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Diversity in the supply chain

The - perhaps - counterintuitive value of inclusion in procurement


Competing for the lowest price


It is commonly known that competition leads to the lowest possible price in the market. If you want to buy a product or a service you can hold an auction, where suppliers make offers to get the order. In direct competition, the prices will go down until only one company offers to supply the product or service at this price. This will be the winner and the buyer has secured the lowest price in the market.


At least that is, what is usually thought will happen, but the assumption is flawed and therefore the assumption that supplier diversity will lead to higher costs is also flawed.


The fly in the soup


Auctions runs by exclusion. The consistent elimination of suppliers until there is only one starts from the costs associated with participating in the auctions. The qualifying conditions to participate in the auction can be so complex that smaller companies simply don't have the manpower and/or the financial muscle to bet on a high entrance fee with a small chance of winning. Consequently, they abstain from participating.


In many product categories there is a pattern of a few highly efficient suppliers and a much larger group of slightly less efficient suppliers. In a straight price competition, the slightly less efficient suppliers don't stand a chance to win as the large suppliers only need to be a dollar cheaper than the competition.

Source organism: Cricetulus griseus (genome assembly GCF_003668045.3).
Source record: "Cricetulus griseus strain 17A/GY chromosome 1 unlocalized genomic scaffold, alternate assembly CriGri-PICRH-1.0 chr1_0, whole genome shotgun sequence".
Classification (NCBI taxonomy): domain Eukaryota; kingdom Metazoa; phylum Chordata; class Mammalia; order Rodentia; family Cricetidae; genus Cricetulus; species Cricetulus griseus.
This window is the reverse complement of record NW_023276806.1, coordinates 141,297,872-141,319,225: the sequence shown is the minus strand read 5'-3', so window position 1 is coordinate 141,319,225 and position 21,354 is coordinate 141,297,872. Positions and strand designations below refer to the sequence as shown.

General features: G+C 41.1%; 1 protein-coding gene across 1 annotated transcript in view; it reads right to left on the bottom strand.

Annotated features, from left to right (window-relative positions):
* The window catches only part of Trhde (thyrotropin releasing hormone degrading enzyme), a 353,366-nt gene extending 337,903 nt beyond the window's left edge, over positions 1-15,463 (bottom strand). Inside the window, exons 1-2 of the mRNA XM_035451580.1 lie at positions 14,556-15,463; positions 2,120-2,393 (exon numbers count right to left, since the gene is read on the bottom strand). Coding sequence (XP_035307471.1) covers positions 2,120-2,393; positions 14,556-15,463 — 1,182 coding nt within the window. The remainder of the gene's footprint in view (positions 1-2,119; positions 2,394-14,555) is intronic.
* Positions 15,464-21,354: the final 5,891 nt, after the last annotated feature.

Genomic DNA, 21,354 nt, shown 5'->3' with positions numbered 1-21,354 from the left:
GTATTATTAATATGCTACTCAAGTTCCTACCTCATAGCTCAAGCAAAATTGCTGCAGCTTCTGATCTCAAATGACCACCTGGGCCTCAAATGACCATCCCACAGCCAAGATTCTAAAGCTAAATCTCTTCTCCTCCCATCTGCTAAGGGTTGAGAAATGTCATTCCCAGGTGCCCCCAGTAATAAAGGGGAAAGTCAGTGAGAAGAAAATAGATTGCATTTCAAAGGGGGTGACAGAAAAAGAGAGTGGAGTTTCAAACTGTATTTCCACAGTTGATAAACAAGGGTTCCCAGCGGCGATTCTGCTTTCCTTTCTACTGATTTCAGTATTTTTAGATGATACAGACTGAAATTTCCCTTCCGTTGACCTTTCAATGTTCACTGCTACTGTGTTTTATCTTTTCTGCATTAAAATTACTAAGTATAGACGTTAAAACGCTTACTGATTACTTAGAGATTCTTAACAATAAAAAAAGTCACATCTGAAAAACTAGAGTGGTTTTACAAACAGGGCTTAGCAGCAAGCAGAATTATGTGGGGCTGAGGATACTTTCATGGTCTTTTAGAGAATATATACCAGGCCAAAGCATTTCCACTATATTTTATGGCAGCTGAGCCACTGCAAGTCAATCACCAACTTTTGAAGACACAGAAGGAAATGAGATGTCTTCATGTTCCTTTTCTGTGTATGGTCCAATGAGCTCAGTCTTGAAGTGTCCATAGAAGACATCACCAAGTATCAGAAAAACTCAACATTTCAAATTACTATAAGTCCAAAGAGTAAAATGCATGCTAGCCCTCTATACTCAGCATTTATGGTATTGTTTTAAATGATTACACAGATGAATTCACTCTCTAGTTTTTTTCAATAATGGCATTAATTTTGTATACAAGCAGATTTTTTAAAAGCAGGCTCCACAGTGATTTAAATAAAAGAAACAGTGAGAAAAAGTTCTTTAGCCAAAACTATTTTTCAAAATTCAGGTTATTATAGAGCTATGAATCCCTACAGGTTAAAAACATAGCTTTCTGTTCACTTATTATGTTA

The effective market is reduced to very few, large suppliers who have no special incentive to innovate or reduce prices further. In some cases the market looks like a monopoly.


The inclusive approach


Inviting more suppliers to the table to participate in the procurement process can on the short-term lead to better financial results (*), because it keeps everyone focused on making the best offers, when winning the order is not a given.


It also adds flexibility and resilience to the supply of products allowing companies to better adapt to changing customer needs and new market segments. Better relationships with the supplier base also opens for more collaboration on innovative solutions.


Negotiations are an excellent way to capture the flexibility and the competitiveness of the inclusive approach. Needless to say, buyers are still looking to keep costs low and competitive negotiations help keep the cost factor in check while also having other value creating parameters in mind. Old habits and fear of the complexity have kept many away from using this approach, but technology is changing how negotiations in procurement and trading can be handled. You can read more about this in our blog post "Navigating negotiations", which you can find here and you can read more about our Rational Assistant technology here. We also recommend, that you read the article "Maximizing the benefits of B2B supplier diversification" mentioned below, where the value of diversity has been analysed in more detail.


Feel free to contact us to learn more about how we may help you move to inclusive trading and procurement.


#negotiations #procurement #trading #inclusion #supplychain #diversity


(*) The article "Maximizing the Benefits of B2B Supplier Diversification" by Simha Mummalaneni and Jonathan Z. Zhang in MITSloan Management Review is an excellent read on this topic. Find it here.

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